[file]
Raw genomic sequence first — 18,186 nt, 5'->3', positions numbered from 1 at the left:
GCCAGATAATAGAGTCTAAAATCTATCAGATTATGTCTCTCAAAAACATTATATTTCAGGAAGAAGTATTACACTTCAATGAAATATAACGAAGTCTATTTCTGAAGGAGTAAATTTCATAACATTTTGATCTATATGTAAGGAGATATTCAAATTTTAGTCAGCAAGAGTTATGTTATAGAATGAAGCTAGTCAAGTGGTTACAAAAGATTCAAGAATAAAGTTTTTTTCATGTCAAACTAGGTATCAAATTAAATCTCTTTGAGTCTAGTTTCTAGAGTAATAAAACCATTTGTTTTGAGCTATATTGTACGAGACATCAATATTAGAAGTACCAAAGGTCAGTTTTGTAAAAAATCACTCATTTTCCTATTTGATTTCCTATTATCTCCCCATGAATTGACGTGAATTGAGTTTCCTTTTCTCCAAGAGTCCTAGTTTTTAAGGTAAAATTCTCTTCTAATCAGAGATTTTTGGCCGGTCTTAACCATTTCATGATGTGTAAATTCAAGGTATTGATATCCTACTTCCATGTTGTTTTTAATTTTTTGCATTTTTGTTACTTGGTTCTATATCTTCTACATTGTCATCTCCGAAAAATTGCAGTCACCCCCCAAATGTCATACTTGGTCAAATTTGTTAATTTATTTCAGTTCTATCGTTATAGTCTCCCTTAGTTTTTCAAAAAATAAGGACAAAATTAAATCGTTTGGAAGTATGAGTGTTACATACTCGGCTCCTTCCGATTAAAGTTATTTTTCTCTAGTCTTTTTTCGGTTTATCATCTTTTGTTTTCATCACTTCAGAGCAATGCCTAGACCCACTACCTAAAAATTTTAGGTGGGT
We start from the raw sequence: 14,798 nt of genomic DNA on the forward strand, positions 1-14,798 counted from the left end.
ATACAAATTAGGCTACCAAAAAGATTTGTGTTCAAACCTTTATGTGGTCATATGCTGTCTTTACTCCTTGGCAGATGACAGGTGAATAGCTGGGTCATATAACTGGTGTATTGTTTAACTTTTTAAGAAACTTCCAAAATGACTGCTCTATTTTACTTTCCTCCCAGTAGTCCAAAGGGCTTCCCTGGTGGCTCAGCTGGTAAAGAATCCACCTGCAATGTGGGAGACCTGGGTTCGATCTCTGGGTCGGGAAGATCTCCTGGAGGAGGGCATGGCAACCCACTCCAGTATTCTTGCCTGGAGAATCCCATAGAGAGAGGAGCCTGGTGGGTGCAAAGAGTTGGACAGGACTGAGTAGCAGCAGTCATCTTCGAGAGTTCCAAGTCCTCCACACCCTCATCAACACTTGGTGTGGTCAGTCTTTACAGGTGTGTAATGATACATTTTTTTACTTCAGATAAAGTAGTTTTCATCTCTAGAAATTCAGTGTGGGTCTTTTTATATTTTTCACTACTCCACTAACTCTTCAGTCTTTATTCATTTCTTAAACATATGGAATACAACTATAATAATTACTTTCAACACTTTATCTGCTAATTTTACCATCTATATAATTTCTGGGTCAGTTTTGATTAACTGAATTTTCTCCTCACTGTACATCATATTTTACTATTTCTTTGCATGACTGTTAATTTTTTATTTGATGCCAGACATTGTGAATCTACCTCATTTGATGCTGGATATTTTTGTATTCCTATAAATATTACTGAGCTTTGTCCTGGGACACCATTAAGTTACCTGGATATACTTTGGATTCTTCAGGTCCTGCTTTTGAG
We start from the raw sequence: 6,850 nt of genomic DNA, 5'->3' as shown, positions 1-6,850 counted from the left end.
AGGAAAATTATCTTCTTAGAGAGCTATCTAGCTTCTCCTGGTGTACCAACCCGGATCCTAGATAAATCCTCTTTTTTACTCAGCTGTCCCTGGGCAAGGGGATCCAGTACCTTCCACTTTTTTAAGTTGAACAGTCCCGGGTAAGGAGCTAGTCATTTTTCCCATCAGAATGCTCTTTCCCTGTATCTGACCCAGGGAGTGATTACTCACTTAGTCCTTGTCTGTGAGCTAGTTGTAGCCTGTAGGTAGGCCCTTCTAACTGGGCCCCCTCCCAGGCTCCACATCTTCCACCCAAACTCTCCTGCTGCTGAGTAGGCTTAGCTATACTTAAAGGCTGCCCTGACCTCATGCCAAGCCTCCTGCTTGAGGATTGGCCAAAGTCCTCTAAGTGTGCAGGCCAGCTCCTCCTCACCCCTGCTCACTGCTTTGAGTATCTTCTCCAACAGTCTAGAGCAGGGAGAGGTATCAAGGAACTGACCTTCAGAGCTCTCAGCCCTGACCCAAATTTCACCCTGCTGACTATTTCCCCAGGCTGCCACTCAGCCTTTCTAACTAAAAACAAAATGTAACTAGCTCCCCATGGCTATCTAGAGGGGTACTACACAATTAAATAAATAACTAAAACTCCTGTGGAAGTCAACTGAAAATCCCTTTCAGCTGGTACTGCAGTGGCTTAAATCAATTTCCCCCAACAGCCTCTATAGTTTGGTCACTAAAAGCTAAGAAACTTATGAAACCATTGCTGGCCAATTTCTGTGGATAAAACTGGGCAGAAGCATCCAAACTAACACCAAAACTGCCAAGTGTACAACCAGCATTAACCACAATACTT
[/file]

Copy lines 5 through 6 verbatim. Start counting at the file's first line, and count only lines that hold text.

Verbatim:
We start from the raw sequence: 6,850 nt of genomic DNA, 5'->3' as shown, positions 1-6,850 counted from the left end.
AGGAAAATTATCTTCTTAGAGAGCTATCTAGCTTCTCCTGGTGTACCAACCCGGATCCTAGATAAATCCTCTTTTTTACTCAGCTGTCCCTGGGCAAGGGGATCCAGTACCTTCCACTTTTTTAAGTTGAACAGTCCCGGGTAAGGAGCTAGTCATTTTTCCCATCAGAATGCTCTTTCCCTGTATCTGACCCAGGGAGTGATTACTCACTTAGTCCTTGTCTGTGAGCTAGTTGTAGCCTGTAGGTAGGCCCTTCTAACTGGGCCCCCTCCCAGGCTCCACATCTTCCACCCAAACTCTCCTGCTGCTGAGTAGGCTTAGCTATACTTAAAGGCTGCCCTGACCTCATGCCAAGCCTCCTGCTTGAGGATTGGCCAAAGTCCTCTAAGTGTGCAGGCCAGCTCCTCCTCACCCCTGCTCACTGCTTTGAGTATCTTCTCCAACAGTCTAGAGCAGGGAGAGGTATCAAGGAACTGACCTTCAGAGCTCTCAGCCCTGACCCAAATTTCACCCTGCTGACTATTTCCCCAGGCTGCCACTCAGCCTTTCTAACTAAAAACAAAATGTAACTAGCTCCCCATGGCTATCTAGAGGGGTACTACACAATTAAATAAATAACTAAAACTCCTGTGGAAGTCAACTGAAAATCCCTTTCAGCTGGTACTGCAGTGGCTTAAATCAATTTCCCCCAACAGCCTCTATAGTTTGGTCACTAAAAGCTAAGAAACTTATGAAACCATTGCTGGCCAATTTCTGTGGATAAAACTGGGCAGAAGCATCCAAACTAACACCAAAACTGCCAAGTGTACAACCAGCATTAACCACAATACTT